2.8.1.5 Information Technology & Computer Division

Local Area Network (LAN) and Wide Area Network (WAN) system already been developed for automation and upgradation of the services in the Bank. IT & Computer Division of the bank has arranged trainings on different issues for the employees in 2009. (Shahjalal Islami Bank Limited, 2009)

2.9 Major differences between Conventional Bank & SJIBL

The major differences between conventional bank SJIBL and are mentioned below:

Conventional BankSJIBL
1. The functions and operating modes of conventional bank are based on manmade principles.1. The functions and operating modes of SJIBL are based on the principles of Islamic Shariah.
2. The investor is assured of a predetermined rate of interest.2. In contrast, it promotes risk sharing between provider of capital (investor) and the user of funds (entrepreneur).
3. It aims at maximizing profit without any restriction.3. It also aims at maximizing profit but subject to Shariah restrictions.
4. It does not deal with Zakat.4. SJIBL collects and distributes Zakat.
5. It can charge additional money (compound rate of interest) in case of defaulters.5. SJIBL has no provision to charge any extra money from the defaulters.
6. The conventional banks give greater emphasis on credit-worthiness of the clients.6. SJIBL gives greater emphasis on the viability of the projects.
7. The status of a conventional bank, in relation to its clients, is that of creditor and debtor.7. The status of SJIBL in relation to its clients is that of partners, investors and trader.

2.10 SWOT Analysis Of SJIBL

 

A particular SWOT analysis discloses the following issues for an organization that an organization achieved over the time of its operation by analyzing its both internal and external environment:

ü  “S”- Strengths

ü  “W”-Weakness

ü  “O”-Opportunities

ü  “T”-Threats

The SWOT analysis of Shahjalal Islami Bank Ltd. is shown below:

2.10.1 Strengths:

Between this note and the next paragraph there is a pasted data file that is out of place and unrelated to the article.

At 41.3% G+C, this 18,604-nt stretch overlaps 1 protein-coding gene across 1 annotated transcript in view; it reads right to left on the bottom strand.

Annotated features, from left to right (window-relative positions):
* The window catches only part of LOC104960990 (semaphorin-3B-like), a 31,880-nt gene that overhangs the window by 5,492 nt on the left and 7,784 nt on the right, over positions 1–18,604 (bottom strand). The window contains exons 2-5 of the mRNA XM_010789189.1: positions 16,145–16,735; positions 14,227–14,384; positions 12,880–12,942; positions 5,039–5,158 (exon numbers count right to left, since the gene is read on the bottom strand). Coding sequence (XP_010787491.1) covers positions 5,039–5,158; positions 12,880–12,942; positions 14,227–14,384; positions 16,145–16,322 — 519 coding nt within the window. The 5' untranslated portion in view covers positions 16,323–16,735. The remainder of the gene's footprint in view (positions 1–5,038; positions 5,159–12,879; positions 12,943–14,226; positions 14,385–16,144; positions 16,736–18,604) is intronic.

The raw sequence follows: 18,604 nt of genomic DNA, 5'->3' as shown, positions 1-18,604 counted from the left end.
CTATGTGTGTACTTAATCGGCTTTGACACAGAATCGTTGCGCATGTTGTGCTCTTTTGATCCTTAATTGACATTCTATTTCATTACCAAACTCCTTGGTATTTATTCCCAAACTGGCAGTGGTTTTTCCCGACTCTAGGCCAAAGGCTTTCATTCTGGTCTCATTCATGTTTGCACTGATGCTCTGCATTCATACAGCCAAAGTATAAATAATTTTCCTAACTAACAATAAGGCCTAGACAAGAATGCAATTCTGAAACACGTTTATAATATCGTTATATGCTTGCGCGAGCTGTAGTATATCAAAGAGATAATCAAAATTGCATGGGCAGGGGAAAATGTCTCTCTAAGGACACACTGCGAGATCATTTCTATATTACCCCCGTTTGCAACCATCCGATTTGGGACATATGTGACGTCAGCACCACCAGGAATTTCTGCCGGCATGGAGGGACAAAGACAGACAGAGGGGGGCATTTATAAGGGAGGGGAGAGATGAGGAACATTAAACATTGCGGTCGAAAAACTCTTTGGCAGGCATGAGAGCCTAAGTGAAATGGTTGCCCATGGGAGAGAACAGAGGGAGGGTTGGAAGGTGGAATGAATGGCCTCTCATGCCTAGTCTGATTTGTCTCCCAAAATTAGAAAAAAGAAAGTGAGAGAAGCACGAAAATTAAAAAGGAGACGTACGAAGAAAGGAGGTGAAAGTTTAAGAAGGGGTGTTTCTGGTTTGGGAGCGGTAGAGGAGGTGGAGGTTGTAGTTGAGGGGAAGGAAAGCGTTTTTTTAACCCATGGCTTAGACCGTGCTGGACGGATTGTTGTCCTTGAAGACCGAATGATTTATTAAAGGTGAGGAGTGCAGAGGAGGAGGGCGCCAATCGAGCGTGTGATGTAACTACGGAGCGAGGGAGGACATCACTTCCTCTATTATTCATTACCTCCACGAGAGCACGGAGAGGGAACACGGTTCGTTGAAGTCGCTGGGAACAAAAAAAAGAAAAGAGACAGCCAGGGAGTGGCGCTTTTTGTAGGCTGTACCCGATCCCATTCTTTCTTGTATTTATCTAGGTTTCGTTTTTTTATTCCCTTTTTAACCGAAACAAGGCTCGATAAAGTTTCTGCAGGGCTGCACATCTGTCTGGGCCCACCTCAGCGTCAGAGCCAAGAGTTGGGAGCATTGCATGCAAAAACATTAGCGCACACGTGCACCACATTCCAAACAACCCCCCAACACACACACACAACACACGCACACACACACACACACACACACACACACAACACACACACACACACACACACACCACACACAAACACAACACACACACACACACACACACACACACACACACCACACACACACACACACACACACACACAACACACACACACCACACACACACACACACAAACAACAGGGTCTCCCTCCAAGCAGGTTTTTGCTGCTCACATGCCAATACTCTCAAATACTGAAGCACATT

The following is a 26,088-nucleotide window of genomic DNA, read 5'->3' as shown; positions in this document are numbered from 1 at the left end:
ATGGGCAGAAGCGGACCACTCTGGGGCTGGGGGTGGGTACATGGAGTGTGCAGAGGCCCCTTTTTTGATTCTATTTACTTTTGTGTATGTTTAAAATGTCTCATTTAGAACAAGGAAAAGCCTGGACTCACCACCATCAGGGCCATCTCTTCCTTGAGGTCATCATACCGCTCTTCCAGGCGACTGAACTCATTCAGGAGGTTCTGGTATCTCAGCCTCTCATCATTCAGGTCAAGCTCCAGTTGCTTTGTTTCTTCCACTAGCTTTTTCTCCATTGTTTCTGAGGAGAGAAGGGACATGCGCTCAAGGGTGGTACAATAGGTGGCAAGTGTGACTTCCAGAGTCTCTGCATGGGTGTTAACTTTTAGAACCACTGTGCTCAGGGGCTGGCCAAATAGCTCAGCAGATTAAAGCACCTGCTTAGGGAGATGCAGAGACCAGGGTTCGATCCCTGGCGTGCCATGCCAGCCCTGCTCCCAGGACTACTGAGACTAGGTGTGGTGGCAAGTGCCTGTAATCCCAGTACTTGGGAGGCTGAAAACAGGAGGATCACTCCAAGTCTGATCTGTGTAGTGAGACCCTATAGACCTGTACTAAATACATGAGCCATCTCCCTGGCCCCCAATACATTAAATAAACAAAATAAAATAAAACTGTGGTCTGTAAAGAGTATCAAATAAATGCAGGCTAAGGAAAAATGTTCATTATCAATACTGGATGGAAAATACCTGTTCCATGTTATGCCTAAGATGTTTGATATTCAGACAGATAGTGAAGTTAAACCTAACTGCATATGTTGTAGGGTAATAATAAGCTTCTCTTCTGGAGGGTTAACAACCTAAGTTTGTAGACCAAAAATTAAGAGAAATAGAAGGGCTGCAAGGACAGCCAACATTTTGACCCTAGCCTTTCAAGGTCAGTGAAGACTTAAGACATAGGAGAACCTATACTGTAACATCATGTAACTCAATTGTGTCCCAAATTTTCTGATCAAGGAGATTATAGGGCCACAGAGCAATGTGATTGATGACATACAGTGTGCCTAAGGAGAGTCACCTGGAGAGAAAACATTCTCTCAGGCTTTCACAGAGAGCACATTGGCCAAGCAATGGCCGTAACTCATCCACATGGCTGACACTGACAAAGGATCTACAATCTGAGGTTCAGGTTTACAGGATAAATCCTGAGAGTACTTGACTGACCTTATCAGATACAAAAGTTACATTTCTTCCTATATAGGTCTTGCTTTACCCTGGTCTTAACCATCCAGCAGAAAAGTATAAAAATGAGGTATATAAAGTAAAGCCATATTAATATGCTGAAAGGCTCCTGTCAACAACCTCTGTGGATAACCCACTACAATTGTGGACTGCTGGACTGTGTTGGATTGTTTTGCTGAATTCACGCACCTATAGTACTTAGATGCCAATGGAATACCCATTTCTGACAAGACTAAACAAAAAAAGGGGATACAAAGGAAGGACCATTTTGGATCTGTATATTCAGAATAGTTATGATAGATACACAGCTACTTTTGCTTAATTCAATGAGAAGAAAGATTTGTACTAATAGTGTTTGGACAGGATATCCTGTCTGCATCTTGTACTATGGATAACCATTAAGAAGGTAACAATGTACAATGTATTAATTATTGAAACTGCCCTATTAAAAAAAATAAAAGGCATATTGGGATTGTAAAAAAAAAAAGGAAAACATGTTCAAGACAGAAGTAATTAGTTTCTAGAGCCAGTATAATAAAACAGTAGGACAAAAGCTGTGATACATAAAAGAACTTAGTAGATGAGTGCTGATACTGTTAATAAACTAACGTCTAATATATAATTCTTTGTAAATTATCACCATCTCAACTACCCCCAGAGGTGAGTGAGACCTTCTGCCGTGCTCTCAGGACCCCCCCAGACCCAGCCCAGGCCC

Provides of good quality services: Having the reputation of being the provider of good quality services among its potential customers.

       Differentiated Islamic Banking Products: SJIBL has several types of differentiated Islamic Banking Products (both deposit and investment) with unique features and facilities, which are so much helpful for enhancing the economic growth.

       Wide range of financial products/services: Having wide range of financial products/services. Particularly the GB department has obtained most of the clients’ reliability in providing services by offering various financial schemes.

       Good investment portfolio: SJIBL never invest all types of business area for that case their portfolio is very good.

       Low Balance Requirement: Relatively low minimum balance/deposit requirement to maintain an account with the Bank.

       Satisfactory business growth: From the star of the business in 2001 SJIBL run their business successfully and their business growth is very much satisfactory.

       Experienced Top management: Management of SJIBL is very efficient and they always take correct decision for give better service to the customer.

       Strong correspondent relationship: SJIBL maintains strong relationships with other commercial banks & a member of SWIFT service.